13 children in the U.S. are diagnosed with a brain tumor every day.
Each has their own special story. Here are some of the children who have been featured through Winning With Wyatt events and activities.
Wyatt is an energetic, funny boy who loves sports, games, playing outside and horsing around with his friends and siblings. In May of 2016, when Wyatt was six years old, he suddenly became disoriented, nauseous and had a severe headache. A day later, a trip to the Emergency Room revealed a tumor the size of a tennis ball. He underwent emergency surgery to remove an anaplastic ependymoma tumor followed by three days in a coma as he stabilized. He went on to complete thirty-three proton radiation treatments over seven weeks. In November 2018 Wyatt was told his tumor had returned and he underwent another brain surgery. Thankfully it was not a tumor, but rather a vascular lesion which formed as a side effect of his radiation treatments. Wyatt’s current MRI’s scans are clear, but, unfortunately, there is a strong likelihood of his brain tumor returning. He will continue to be monitored throughout his lifetime.
Graham is a courageous kid who enjoys the Chicago Cubs, the Beatles, fishing, collecting baseball cards and playing video games. He was diagnosed with an inoperable, disseminated low-grade brain tumor and hydrocephalus in September 2011, at the age of three. His treatment has included four different chemotherapy protocols, many different side effects, various therapies, additional surgeries, hospitalizations, and numerous MRIs, scans and tests. Graham had been off treatment since February 2016, however a recent MRI in January 2019 showed some progression in his tumor. Graham tried an oral chemotherapy for four months which, unfortunately, was not successful. He will start his sixth chemo regimen in July 2019 and will continue to fight.
Sophie is compassionate, caring and loves helping others, going to the beach, spending time with friends and family, and cheering on the Chicago Cubs. In January 2006, when Sophie was eighteen months old, she was diagnosed with a brain tumor on her optic nerve which led to an additional diagnosis of Neurofibromatosis 1 – a genetic neurological disorder that developed through a mutation of her genes during childbirth. A week after she turned two she began chemotherapy to shrink her inoperable brain tumor. Over nearly two years, and after 52 sessions of chemotherapy, Sophie was deemed cancer-free. Although Sophie will continue to need MRIs, their frequency has diminished.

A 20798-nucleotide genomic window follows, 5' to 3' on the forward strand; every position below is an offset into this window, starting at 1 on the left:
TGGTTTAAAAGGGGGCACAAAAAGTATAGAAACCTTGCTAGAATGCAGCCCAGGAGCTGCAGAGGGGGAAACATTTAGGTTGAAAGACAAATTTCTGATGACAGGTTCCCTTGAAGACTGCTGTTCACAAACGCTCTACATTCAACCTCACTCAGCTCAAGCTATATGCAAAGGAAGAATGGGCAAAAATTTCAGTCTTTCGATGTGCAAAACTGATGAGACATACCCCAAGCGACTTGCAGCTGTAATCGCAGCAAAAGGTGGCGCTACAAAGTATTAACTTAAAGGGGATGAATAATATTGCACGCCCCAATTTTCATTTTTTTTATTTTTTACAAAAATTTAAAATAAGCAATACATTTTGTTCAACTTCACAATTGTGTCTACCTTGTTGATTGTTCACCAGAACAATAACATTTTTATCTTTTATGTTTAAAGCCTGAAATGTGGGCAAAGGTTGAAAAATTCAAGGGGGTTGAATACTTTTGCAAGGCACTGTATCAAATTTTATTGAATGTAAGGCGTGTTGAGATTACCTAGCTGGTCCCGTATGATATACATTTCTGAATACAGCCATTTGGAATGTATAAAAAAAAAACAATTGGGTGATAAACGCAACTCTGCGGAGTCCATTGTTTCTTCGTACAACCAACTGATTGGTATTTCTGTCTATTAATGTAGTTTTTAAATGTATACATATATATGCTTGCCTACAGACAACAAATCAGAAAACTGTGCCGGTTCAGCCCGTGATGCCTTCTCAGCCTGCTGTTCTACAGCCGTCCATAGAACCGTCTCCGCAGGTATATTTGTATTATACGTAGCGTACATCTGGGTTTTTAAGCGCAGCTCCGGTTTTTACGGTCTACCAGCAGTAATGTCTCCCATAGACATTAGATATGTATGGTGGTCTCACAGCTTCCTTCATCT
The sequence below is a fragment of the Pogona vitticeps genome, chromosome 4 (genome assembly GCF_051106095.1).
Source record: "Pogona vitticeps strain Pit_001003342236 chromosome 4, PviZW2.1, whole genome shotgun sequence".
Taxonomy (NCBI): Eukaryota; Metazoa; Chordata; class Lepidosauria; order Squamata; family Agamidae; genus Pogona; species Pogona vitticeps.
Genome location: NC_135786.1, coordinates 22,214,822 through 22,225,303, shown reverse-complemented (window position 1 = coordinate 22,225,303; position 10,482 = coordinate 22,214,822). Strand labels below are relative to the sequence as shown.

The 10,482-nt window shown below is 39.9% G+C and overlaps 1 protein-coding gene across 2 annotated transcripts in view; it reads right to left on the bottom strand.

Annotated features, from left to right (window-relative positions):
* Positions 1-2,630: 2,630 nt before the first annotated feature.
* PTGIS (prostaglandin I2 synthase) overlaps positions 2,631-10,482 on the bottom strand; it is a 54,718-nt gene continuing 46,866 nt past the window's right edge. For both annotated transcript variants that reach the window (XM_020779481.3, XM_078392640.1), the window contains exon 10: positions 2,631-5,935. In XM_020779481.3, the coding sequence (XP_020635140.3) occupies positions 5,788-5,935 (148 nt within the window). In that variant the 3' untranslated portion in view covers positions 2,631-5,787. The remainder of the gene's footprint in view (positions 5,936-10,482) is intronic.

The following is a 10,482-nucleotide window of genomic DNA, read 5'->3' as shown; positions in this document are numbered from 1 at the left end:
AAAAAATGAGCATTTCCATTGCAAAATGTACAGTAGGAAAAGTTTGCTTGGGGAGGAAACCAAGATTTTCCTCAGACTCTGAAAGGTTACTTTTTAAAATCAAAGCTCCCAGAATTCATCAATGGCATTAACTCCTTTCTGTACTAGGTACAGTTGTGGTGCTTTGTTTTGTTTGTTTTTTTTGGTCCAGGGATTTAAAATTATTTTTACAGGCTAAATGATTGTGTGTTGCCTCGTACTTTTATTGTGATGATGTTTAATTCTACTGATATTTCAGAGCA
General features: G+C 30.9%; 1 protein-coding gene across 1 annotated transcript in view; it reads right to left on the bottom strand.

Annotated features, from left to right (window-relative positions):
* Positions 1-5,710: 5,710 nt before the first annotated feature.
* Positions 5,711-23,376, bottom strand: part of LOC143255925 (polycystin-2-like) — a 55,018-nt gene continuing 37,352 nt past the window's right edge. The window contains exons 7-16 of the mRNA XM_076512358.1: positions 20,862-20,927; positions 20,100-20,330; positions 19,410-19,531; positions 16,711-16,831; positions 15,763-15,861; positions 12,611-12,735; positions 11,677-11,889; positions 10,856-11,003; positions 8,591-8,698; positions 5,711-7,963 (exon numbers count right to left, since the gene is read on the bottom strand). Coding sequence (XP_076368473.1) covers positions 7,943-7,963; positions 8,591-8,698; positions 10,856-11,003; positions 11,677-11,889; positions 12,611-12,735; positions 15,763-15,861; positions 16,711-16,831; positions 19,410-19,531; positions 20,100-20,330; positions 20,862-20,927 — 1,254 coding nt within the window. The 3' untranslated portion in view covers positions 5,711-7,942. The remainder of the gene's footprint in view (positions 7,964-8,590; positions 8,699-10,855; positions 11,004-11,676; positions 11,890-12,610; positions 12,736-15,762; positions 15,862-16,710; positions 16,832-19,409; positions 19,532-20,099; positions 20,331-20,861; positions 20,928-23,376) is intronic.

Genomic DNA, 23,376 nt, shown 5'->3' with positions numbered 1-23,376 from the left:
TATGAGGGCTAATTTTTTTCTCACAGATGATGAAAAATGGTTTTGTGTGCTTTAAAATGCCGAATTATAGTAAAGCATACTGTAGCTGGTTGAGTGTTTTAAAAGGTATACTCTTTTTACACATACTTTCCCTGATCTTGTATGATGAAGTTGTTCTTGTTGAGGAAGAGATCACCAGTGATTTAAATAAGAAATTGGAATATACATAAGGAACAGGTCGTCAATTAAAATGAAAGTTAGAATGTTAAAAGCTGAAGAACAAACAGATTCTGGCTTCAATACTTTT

Violet is an artistic girl who loves to draw characters and animals, write short stories and plays, and loves being silly with her sister. Violet was diagnosed with a stage 2 Ependymoma of the spinal cord in May 2013, just a few weeks before her third birthday. She underwent an eighteen-hour surgery, which removed most of the tumor, but left her temporarily paralyzed. Post-surgery, Violet received intense physical therapy, learning to crawl and walk again. Over the next couple of years, she underwent two more tumor resection surgeries with mixed results. Because of the large size and location of her initial tumor, Violet has irreparable nerve damage that affects the use of her right leg. Although a tumor fragment is still present on her spine, it hasn’t grown in almost five years. Violet goes for MRI scans once a year.
Charlotte is active, spunky and loves diving, swimming and most of all, the beach. At the age of five, Charlotte was diagnosed with epilepsy. After a routine MRI, her doctors discovered a brain tumor in her right temporal lobe and in February 2016, she underwent surgery to remove a majority of her tumor, a low-grade benign ganglioglioma. Today, Charlotte remains on her epilepsy medication and continues to have an EEG and MRI annually to monitor regrowth of her tumor.
Jack found his true calling at an early age – he loved to make people laugh. His sister once said that she didn’t believe there was a day when Jack did not make a joke. Jack was diagnosed with a medullablastoma in January 2008 at the age of eleven. Three days later, he had surgery. His treatment plan included six weeks of daily radiation, inpatient and outpatient chemotherapy treatments over fifteen months and physical therapy to help counteract the effects of treatment on his balance and strength. Jack was in remission for five years. His cancer re-surfaced in 2014. He underwent more chemotherapy, multiple hospitalizations, and prepared for a stem cell transplant, which was cancelled when it became apparent that his tumor was not responding to treatment. Jack passed away on September 18, 2014, three months after graduating from high school.